Although new food books arrive at my house every day, very
rarely does one stop me in my tracks. But that's what
happened when I opened the familiar cardboard envelope and found What I Eat: Around the World in 80 Diets.
One moment I was sorting through the mail; the next I was
transported on a whirlwind, National Geographic-style tour of meals
all over the globe.
Each spread offers up a portrait in
photos and a portrait in words--an American astronaut, an Indian
call center operator, a Brazilian grandmother. Spread before
each--in bowls, on plates, on the ground, on a counter or table--
is a day's worth of food. The stories are arranged by calorie
count--800 for a gaunt but smiling Maasai herder; a shocking 12,300
for a dangerously overweight British stay-at-home mom. Body
mass index stats are included, so you can judge to your heart's
The correlations aren't always what you expect, though. A
130-pound Tibetan yak herder eats 5600 calories of dried mutton and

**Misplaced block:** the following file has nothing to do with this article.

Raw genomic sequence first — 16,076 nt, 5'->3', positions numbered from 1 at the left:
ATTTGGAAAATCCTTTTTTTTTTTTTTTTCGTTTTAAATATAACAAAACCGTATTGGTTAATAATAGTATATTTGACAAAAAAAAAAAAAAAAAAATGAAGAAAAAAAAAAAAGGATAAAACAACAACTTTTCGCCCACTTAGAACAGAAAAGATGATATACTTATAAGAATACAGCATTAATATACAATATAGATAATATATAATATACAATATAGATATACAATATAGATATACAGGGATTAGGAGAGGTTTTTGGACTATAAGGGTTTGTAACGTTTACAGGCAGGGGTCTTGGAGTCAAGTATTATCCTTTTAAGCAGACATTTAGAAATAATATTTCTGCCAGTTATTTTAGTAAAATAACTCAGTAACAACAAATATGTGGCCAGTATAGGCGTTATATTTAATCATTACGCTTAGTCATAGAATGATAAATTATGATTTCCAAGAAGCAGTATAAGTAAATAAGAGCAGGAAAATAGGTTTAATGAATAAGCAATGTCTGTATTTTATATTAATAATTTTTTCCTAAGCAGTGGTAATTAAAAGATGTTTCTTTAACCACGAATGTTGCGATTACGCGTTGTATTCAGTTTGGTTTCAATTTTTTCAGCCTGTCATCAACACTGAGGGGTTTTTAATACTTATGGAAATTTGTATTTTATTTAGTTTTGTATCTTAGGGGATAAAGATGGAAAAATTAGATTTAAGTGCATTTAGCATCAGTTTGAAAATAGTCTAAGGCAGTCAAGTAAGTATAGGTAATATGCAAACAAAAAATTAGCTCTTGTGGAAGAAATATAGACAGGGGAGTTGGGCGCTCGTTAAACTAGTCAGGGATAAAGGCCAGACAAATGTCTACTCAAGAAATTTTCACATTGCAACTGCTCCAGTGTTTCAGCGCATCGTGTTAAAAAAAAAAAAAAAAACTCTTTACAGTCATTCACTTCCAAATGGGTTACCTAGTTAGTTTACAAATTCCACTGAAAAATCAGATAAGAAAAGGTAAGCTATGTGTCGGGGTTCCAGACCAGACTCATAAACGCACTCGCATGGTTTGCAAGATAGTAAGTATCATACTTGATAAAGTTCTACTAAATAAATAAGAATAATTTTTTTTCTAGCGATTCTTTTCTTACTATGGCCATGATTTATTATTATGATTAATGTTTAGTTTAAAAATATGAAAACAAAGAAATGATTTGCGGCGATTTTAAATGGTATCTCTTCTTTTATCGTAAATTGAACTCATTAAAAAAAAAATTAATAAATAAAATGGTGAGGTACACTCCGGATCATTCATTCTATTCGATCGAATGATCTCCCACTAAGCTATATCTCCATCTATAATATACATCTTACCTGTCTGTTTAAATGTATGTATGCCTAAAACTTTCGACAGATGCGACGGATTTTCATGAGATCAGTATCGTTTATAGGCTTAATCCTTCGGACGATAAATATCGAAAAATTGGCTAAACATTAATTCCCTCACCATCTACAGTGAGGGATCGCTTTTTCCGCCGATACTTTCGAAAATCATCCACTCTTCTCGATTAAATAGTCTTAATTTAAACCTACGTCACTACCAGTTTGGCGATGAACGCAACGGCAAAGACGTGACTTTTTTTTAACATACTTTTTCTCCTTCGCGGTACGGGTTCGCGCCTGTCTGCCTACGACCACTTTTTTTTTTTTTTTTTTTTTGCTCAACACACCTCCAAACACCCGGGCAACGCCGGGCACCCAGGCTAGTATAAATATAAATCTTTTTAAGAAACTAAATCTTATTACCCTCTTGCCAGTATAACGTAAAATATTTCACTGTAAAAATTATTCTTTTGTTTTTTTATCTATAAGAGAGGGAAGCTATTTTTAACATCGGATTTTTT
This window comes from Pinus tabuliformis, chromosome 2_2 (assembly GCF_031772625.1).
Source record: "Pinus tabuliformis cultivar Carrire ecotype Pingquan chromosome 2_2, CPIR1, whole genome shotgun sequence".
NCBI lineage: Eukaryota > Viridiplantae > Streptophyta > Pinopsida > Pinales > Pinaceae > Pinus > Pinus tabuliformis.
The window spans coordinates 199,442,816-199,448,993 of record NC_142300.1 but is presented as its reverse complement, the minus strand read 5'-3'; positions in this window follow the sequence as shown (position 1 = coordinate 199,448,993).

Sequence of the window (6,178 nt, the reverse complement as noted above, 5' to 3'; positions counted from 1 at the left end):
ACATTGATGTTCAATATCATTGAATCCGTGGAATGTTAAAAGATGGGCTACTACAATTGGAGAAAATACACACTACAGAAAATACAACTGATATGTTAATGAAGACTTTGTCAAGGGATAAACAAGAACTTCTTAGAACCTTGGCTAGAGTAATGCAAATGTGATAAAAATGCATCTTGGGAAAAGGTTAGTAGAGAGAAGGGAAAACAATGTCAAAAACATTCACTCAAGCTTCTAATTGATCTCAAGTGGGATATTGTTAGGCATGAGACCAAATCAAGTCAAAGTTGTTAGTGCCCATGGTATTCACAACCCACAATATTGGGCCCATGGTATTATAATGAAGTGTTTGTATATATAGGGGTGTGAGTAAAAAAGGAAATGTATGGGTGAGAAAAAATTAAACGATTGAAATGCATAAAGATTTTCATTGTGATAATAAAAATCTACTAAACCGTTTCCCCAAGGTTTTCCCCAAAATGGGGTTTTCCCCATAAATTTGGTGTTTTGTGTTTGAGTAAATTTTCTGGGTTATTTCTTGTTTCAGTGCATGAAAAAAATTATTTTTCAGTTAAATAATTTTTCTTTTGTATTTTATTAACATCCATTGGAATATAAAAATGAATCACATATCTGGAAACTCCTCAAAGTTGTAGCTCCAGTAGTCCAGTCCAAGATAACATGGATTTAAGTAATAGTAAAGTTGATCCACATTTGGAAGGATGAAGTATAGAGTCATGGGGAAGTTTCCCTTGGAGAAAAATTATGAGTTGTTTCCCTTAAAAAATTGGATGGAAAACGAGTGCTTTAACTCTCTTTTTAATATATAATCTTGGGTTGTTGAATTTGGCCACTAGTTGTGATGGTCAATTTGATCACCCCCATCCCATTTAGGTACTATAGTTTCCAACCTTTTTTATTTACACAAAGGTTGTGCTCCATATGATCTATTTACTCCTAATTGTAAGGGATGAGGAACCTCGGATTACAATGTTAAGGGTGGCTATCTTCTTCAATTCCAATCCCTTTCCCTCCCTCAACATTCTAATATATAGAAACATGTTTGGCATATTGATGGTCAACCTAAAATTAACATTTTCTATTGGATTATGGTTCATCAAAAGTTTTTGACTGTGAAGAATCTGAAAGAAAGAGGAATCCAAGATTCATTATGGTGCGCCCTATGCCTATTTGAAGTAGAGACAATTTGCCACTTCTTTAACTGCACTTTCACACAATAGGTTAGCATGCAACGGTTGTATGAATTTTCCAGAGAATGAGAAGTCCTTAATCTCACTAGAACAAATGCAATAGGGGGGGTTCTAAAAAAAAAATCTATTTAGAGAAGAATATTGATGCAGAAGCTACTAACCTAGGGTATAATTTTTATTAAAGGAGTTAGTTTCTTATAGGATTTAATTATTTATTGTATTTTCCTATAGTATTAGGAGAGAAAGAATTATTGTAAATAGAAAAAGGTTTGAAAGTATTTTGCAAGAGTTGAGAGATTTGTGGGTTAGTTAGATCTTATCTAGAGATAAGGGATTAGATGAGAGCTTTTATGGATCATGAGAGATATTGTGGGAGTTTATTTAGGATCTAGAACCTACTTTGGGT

butter tea, while a weight-loss camper struggles to come in under
300 pounds on just 1700 calories a day. It's obvious that
physical activity matters. It's obvious that the quality of
the food matters, too, with processed foods surrounding the
heavyset and whole meats, vegetables and grain surrounding the
And when I say "lucky," I don't just mean metabolically
blessed or fortunate enough to have a physically demanding job.
In this book are refugees, homeless people, a 12-year-old
Bangladeshi train porter whose life on the streets will break your
heart. For these people, proper nutrition isn't something you
resolve upon on January 2nd. It's a matter of life and, all
too often, death.
It's the human stories that make this book so un-put-down-able.
Even my son, 9, couldn't tear himself away from it.
It's being released next week. Have a look.
You'll see what I mean.